4 Reasons You Should Stop Calling Vehicle Crashes “Accidents”

According to the World Health Organization, by 2030, road crashes are expected to be the seventh leading cause of death in the world unless something changes. More than 500 children die every day and two people die every minute from road crashes. And yet, many people still refer to those incidents as “accidents.”

A group of non-profit, governmental, and business leaders – including those in Together for Safer Roads (TSR)—are encouraging people to stop using the word “accident” when referring to a car crash, saying that it detracts from our own empowerment and responsibility to make the roads a safer place.

A recent New York Times article quoted Mark Rosekind, the head of the U.S. National Highway Traffic Safety Administration (NHTSA), who said, “When you use the word ‘accident,’ it’s like, ‘God made it happen,'” during a conference at Harvard School of Public Health. “In our society, language can be everything.”

Advocates say we should call the occurrences what they really are: crashes and collisions. The New York Times article states that 28 U.S. state departments of transportation have changed their terminology from “accidents” to “crashes.”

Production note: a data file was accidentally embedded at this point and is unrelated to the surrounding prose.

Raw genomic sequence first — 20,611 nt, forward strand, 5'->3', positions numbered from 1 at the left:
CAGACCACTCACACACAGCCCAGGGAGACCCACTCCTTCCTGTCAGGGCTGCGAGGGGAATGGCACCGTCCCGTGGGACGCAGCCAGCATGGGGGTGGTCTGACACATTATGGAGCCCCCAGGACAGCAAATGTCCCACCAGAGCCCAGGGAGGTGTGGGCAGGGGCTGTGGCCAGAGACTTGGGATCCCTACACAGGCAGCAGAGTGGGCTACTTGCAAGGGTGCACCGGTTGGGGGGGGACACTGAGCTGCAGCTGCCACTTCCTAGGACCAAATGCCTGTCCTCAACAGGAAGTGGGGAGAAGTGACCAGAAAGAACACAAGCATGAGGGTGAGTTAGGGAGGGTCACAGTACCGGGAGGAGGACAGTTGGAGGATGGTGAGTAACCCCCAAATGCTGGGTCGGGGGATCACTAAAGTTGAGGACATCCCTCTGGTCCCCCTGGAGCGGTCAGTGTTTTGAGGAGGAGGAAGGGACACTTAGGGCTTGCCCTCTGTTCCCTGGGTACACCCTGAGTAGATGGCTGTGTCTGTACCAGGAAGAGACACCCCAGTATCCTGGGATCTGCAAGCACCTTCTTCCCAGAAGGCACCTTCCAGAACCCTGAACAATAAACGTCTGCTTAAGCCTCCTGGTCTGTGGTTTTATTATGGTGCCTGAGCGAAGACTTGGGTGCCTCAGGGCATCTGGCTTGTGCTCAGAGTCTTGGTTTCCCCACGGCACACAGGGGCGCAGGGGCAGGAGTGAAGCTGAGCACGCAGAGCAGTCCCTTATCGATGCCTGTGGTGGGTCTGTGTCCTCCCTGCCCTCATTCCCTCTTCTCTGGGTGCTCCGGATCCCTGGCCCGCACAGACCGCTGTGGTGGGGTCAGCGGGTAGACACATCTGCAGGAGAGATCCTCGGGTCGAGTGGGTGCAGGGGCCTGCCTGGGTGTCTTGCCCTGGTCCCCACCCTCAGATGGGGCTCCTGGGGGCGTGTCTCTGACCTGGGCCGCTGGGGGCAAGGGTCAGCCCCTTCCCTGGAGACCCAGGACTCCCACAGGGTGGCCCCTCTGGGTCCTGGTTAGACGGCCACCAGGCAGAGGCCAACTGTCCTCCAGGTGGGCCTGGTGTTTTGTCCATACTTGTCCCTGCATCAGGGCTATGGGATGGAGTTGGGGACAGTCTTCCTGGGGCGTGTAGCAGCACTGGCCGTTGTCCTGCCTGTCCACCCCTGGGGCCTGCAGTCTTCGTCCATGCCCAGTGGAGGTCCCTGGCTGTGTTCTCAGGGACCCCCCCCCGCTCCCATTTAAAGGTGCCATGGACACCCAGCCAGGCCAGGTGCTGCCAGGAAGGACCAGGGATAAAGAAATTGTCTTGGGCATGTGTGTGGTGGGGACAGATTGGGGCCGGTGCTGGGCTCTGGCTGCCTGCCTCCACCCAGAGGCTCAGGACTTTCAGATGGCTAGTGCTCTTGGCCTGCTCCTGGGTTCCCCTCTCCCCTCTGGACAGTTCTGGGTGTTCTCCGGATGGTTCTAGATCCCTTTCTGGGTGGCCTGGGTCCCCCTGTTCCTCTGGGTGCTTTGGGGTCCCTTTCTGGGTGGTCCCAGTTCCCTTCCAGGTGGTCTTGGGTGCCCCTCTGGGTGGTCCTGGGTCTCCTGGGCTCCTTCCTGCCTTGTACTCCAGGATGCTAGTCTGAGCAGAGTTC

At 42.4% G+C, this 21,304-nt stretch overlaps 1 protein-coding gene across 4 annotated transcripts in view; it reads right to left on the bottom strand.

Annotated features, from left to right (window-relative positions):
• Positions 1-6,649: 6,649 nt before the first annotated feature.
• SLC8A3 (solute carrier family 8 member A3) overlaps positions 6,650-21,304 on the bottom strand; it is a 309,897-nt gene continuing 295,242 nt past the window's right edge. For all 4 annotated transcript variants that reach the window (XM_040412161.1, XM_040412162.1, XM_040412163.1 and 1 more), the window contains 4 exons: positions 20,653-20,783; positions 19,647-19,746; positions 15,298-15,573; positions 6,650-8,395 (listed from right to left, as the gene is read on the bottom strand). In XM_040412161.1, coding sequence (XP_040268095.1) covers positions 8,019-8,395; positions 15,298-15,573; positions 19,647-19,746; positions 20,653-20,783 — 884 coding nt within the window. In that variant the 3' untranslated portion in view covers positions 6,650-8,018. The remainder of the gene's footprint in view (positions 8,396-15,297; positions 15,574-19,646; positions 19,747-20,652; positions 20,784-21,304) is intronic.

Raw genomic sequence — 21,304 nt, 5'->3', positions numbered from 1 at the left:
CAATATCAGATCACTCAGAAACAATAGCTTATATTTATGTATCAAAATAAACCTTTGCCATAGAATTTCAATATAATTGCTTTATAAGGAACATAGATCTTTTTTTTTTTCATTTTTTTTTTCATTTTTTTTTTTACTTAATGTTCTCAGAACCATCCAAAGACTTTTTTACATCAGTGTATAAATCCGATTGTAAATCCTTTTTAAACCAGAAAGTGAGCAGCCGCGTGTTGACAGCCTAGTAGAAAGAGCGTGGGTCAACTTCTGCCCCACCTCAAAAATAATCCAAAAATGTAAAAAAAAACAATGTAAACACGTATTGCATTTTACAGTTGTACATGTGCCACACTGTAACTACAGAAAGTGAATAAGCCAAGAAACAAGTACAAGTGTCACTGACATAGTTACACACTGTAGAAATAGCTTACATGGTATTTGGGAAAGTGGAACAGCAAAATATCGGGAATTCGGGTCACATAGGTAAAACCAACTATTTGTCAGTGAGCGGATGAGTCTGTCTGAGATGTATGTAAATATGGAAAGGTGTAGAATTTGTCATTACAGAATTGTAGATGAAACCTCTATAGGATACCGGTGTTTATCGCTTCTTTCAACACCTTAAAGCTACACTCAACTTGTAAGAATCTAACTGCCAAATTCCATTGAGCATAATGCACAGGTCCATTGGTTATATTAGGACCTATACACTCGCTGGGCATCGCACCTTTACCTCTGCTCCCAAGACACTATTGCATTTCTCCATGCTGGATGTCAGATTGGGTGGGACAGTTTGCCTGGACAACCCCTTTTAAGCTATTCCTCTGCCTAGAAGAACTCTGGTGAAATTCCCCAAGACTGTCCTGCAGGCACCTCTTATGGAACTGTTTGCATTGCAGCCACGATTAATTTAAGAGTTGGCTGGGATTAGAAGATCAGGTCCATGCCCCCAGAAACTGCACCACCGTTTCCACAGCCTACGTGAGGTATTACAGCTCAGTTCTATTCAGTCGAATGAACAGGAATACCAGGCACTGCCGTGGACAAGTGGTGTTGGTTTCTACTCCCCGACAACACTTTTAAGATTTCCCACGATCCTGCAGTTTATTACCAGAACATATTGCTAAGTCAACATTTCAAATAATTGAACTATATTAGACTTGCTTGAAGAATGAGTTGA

Crashes should not be called accidents because they are preventable. Here are four reasons why we should all stop calling road crashes “accidents.”

  1. Because the choices and behavior of people are often at the heart of a crash. Speeding, drunken driving, and distracted driving lead to crashes. Other risk factors include fatigue, stress, illicit drugs, and inexperienced driving. The way one drives is a choice made by people. When the result is a crash, calling it an accident negates responsibility.
  2. Because road and vehicle design may be at fault. Poorly designed and poorly maintained roads, or faulty vehicles, can lead to crashes. Again, to call these events accidents minimizes the root cause. It’s up to government, businesses, and citizens to work together to discuss, fund, research, and improve road and vehicle safety.
  3. Because laws and law enforcement can improve. Only 34 countries have enacted laws cracking down on the five top road crash risk factors (speeding, drunken driving, seat belts, child safety restraints, and motorcycle helmets, for example). Business, people, and government should rally around making laws stricter and roads safer.
  4. Because young drivers are not educated and trained well enough. People ages 15 to 29 account for half of road deaths and injuries. Research shows that newer drivers who participate in graduated drivers license programs are better protected—as are their passengers—than those who are not trained.

Stricter laws, well-maintained roads, improved education, and heightened awareness can save lives. It all starts with accountability. And that’s no accident.